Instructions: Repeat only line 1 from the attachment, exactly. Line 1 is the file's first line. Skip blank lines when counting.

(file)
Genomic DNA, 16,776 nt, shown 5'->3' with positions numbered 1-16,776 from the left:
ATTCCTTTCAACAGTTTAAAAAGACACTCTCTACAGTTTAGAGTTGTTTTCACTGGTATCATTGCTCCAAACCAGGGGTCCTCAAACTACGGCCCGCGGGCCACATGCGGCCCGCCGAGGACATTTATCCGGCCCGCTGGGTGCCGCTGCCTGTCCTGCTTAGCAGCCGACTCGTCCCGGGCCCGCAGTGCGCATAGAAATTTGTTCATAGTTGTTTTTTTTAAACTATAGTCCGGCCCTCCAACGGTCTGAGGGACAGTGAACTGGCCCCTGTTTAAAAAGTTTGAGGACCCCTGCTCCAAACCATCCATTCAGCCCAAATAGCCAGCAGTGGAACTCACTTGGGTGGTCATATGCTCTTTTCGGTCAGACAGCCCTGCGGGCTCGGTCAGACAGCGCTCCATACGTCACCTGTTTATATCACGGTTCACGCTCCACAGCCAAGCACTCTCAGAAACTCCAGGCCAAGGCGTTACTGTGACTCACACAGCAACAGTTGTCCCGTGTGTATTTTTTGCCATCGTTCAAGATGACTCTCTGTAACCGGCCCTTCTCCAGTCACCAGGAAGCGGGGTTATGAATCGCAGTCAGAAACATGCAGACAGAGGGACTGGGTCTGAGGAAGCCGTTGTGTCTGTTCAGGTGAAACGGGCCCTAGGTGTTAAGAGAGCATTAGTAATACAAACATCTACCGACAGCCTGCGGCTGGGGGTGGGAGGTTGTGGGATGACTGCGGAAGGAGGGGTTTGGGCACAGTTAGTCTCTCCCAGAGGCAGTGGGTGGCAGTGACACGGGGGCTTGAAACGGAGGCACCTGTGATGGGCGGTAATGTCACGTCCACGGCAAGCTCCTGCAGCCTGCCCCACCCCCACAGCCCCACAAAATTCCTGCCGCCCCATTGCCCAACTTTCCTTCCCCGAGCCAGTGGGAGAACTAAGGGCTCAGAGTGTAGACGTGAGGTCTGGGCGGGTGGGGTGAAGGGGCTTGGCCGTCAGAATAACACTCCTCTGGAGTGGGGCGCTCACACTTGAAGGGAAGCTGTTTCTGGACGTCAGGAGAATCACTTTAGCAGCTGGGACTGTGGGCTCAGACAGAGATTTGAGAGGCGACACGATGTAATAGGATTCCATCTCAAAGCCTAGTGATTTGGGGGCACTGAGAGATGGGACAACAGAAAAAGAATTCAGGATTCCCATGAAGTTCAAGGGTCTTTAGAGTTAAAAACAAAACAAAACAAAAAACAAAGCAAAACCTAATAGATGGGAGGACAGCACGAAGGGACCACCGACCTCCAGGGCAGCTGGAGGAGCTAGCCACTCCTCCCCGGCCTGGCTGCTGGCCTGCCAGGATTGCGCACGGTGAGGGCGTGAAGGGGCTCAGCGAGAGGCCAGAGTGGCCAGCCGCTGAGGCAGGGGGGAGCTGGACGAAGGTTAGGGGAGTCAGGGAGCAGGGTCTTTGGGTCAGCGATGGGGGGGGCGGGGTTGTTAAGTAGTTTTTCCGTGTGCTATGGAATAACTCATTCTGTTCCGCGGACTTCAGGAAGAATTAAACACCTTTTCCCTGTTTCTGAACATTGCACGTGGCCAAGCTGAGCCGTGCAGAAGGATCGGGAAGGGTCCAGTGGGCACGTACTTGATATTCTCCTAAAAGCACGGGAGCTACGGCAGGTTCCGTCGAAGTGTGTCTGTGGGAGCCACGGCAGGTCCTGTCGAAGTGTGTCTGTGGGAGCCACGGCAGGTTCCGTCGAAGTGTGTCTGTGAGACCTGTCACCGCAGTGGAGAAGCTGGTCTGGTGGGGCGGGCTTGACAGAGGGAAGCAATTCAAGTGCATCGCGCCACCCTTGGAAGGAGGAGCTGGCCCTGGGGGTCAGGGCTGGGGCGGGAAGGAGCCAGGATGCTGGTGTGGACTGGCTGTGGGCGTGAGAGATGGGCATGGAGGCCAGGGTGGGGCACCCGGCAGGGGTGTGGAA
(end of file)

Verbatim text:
Genomic DNA, 16,776 nt, shown 5'->3' with positions numbered 1-16,776 from the left: